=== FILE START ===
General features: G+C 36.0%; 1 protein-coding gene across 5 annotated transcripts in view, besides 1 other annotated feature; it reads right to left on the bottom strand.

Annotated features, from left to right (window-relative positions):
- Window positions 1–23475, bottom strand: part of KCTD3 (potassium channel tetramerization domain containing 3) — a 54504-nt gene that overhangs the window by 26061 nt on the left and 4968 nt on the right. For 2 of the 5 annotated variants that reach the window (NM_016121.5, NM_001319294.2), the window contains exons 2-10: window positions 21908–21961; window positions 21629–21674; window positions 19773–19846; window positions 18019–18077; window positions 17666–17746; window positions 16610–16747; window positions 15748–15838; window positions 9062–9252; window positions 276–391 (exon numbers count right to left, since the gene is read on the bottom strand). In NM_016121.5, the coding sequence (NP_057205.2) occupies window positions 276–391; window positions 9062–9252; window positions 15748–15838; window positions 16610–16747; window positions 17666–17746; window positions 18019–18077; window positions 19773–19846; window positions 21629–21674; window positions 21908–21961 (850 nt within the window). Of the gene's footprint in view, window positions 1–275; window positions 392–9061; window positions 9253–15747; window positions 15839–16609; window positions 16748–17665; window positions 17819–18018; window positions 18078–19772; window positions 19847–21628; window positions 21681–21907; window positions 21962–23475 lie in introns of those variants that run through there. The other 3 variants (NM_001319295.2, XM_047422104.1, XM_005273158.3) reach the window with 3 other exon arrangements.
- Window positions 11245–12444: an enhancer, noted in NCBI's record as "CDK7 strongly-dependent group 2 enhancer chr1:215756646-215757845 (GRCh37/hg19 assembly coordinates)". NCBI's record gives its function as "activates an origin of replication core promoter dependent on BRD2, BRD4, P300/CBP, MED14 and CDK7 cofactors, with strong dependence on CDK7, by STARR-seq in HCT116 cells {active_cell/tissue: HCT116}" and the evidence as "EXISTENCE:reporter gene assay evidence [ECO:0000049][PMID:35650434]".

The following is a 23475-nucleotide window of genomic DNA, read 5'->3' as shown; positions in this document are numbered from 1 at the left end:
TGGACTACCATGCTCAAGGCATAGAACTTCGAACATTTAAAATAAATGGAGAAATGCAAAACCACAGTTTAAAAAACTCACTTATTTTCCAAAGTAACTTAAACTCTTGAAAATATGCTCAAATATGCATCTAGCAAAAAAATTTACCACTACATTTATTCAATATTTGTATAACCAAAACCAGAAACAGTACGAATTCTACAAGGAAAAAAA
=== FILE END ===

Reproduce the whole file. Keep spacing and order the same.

General features: G+C 36.0%; 1 protein-coding gene across 5 annotated transcripts in view, besides 1 other annotated feature; it reads right to left on the bottom strand.

Annotated features, from left to right (window-relative positions):
- Window positions 1–23475, bottom strand: part of KCTD3 (potassium channel tetramerization domain containing 3) — a 54504-nt gene that overhangs the window by 26061 nt on the left and 4968 nt on the right. For 2 of the 5 annotated variants that reach the window (NM_016121.5, NM_001319294.2), the window contains exons 2-10: window positions 21908–21961; window positions 21629–21674; window positions 19773–19846; window positions 18019–18077; window positions 17666–17746; window positions 16610–16747; window positions 15748–15838; window positions 9062–9252; window positions 276–391 (exon numbers count right to left, since the gene is read on the bottom strand). In NM_016121.5, the coding sequence (NP_057205.2) occupies window positions 276–391; window positions 9062–9252; window positions 15748–15838; window positions 16610–16747; window positions 17666–17746; window positions 18019–18077; window positions 19773–19846; window positions 21629–21674; window positions 21908–21961 (850 nt within the window). Of the gene's footprint in view, window positions 1–275; window positions 392–9061; window positions 9253–15747; window positions 15839–16609; window positions 16748–17665; window positions 17819–18018; window positions 18078–19772; window positions 19847–21628; window positions 21681–21907; window positions 21962–23475 lie in introns of those variants that run through there. The other 3 variants (NM_001319295.2, XM_047422104.1, XM_005273158.3) reach the window with 3 other exon arrangements.
- Window positions 11245–12444: an enhancer, noted in NCBI's record as "CDK7 strongly-dependent group 2 enhancer chr1:215756646-215757845 (GRCh37/hg19 assembly coordinates)". NCBI's record gives its function as "activates an origin of replication core promoter dependent on BRD2, BRD4, P300/CBP, MED14 and CDK7 cofactors, with strong dependence on CDK7, by STARR-seq in HCT116 cells {active_cell/tissue: HCT116}" and the evidence as "EXISTENCE:reporter gene assay evidence [ECO:0000049][PMID:35650434]".

The following is a 23475-nucleotide window of genomic DNA, read 5'->3' as shown; positions in this document are numbered from 1 at the left end:
TGGACTACCATGCTCAAGGCATAGAACTTCGAACATTTAAAATAAATGGAGAAATGCAAAACCACAGTTTAAAAAACTCACTTATTTTCCAAAGTAACTTAAACTCTTGAAAATATGCTCAAATATGCATCTAGCAAAAAAATTTACCACTACATTTATTCAATATTTGTATAACCAAAACCAGAAACAGTACGAATTCTACAAGGAAAAAAA